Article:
I don't think "structural injustice" would describe the nature of my criticisms of communism. Not by a long shot, in fact. This is one reason why I always oppose the attempted parallel with communism "on the one side" and capitalism "on the other." In fact, nearly every time you say "structural injustice," I wonder what this means and whether I would agree that there exists such a thing. So put me in the minority there, if you are right about nearly everybody reading.

I thought you had granted me a hypothetical (ostensibly rather stupid) businessman who has no ill intent. But you said his intent was irrelevant. So you can't keep bringing back in the "hegemonist in intent" thing now. You're staking your claim even for cases even where it isn't. But perhaps the idea is that he does have as a recognized intent (because he knows it's a consequence) that he will be part of a very powerful group in terms of political influence in the country. Your grant of no ill intent was maybe just meant to say that he doesn't mean for people to die, starve, be hurt or tortured, and the like. In fact, perhaps he means for them to be materially better off. But you still regard his act as "hegemonist in intent" if he realizes he'll become part of this very influential group.

I don't grant that becoming highly politically influential is always wrong. Becoming the president of some political lobbying group that has great influence with some voting bloc has this consequence but isn't always a wrong thing to do.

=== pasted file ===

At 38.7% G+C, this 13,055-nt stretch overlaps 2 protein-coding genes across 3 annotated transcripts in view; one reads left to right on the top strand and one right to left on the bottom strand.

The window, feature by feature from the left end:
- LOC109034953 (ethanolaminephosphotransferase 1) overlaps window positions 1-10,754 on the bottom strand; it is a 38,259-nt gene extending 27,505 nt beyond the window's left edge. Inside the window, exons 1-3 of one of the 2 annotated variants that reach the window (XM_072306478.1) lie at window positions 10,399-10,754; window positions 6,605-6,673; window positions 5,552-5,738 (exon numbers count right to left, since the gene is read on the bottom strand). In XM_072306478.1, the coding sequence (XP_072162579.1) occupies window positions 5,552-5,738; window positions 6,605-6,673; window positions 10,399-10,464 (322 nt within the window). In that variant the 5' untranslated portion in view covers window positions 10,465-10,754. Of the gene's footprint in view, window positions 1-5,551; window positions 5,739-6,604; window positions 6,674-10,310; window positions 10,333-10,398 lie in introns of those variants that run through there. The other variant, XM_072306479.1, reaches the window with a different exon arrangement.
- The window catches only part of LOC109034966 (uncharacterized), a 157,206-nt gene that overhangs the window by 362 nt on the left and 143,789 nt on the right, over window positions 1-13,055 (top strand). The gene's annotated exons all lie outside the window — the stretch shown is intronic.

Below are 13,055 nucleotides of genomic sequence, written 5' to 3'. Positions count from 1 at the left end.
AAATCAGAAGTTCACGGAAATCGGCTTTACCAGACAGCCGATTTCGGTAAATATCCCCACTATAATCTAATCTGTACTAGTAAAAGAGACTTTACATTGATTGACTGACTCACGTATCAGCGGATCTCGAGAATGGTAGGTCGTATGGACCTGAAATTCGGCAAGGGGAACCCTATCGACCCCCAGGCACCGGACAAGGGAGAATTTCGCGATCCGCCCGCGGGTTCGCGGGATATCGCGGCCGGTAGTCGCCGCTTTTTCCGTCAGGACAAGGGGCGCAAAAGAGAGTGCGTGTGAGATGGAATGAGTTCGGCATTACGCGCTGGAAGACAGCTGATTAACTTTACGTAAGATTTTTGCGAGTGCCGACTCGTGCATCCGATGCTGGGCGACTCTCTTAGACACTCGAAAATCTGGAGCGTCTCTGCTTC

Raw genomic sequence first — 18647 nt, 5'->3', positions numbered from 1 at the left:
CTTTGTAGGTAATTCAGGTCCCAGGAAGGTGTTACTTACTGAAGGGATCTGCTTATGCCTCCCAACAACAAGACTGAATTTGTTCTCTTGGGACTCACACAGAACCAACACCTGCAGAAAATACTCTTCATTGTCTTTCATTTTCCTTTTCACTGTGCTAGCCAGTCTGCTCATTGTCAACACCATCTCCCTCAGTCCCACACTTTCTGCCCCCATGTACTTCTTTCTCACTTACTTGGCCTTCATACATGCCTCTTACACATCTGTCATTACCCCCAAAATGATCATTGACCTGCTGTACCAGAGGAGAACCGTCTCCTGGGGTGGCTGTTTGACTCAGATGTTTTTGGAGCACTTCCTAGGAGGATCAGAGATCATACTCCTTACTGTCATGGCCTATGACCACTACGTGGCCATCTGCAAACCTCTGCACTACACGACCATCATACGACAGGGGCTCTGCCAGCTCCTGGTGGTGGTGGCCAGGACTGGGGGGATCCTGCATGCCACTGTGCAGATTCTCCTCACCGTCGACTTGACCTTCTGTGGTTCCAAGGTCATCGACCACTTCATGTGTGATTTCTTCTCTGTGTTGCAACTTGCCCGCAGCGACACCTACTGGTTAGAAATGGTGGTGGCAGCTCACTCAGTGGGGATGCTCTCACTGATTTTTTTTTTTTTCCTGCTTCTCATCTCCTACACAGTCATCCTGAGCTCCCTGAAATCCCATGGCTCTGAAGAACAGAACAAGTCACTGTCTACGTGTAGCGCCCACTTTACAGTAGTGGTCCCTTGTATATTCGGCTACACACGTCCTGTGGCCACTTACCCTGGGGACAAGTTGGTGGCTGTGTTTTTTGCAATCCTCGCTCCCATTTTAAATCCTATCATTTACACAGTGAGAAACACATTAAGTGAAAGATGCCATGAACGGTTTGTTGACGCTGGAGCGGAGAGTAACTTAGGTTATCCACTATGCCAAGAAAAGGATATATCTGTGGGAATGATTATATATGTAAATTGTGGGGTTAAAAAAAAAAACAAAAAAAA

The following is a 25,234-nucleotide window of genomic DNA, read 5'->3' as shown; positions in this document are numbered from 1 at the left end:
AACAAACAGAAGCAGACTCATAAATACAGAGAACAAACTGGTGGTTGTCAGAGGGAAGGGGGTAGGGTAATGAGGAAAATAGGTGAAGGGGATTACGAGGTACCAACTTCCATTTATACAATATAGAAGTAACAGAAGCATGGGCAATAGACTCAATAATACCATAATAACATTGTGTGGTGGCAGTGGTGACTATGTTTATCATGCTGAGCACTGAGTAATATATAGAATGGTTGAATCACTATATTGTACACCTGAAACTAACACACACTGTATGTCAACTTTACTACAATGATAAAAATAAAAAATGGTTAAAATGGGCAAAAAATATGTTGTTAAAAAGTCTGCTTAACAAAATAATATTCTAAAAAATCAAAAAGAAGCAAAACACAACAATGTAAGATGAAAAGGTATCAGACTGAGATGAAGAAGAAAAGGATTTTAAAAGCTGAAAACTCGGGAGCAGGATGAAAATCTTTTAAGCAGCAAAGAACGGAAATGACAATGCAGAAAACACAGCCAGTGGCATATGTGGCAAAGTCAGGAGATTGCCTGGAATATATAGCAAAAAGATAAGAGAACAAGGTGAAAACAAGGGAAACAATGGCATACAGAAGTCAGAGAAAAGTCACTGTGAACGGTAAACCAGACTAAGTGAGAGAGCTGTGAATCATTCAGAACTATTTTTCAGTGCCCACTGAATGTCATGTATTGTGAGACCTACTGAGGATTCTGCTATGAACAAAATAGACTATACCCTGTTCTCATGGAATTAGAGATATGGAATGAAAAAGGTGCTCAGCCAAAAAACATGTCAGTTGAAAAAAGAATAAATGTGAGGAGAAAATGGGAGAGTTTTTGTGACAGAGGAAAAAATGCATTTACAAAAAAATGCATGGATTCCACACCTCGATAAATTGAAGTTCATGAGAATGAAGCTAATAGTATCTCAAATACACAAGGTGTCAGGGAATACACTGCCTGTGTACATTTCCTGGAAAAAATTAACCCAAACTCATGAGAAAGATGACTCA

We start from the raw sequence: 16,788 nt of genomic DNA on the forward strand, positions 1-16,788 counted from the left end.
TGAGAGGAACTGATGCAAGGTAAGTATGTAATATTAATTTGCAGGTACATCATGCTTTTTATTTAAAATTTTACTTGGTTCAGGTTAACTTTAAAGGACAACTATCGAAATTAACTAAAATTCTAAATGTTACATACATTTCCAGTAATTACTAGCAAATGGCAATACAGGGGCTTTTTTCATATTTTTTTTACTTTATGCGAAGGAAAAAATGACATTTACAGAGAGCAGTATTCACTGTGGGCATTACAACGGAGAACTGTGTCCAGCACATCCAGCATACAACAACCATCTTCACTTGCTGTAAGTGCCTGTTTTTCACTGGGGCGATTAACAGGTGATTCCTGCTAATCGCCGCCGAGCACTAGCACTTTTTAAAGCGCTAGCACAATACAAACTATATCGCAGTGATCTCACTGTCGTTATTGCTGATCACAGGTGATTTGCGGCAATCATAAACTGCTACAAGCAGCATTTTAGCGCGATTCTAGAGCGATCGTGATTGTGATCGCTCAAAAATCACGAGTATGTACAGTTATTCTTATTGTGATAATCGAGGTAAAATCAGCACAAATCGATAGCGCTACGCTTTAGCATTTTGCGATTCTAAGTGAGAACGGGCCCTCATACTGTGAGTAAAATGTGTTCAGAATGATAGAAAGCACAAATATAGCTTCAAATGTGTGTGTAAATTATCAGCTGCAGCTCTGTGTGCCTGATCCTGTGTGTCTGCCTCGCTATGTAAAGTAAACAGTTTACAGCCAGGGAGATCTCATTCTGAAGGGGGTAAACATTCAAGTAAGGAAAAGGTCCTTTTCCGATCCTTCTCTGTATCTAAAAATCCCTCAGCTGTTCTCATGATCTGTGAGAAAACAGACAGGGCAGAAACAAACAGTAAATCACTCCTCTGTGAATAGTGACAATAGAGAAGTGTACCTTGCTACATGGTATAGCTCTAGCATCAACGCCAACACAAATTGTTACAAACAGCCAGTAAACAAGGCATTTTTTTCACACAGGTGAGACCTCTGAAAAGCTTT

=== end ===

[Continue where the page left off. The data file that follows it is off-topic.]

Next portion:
One immediate disanalogy between the cases of personal virtue, on the one hand, and social structure, economic structure, on the other, is this: The former concerns one's _own_ character. The set-up of various social and economic structures, and the allegedly good or bad consequences therefore, concerns largely the behavior and characters of others and predictions about how these structures will affect that behavior and those characters. This is a much, much more uncertain business. I may be able to tell quite clearly from acquaintance with myself that eating potato chips every evening before bed is bad for my character. It's a lot harder to tell that having foreigners own the Serbian energy industry is bad for the Serbians' characters.

And I am, by the way, far more inclined to use the word "justice" or "injustice" to describe specific acts than to describe "structures."

Two forms of "intent":

1) What the businessman believes he is doing - intent as thought, wish, illusion, whatever.

2. What the businessman actually does and contributes to accomplishing.

The former does not matter; the latter does, because it concerns the actions he undertakes. Hegemony-in-intent is obviously an instance of the latter sort of 'intent'. Sorry for the imprecision.

I would not assert that 'structural injustice' is the principal reason for holding communism to be evil; but it is surely one of the reasons. Certainly, it is unjust for power to be concentrated in the hands of a Politburo and Premier exercising dictatorial control from the proverbial center. Certainly, the central command economy is not merely incoherent, but unjust.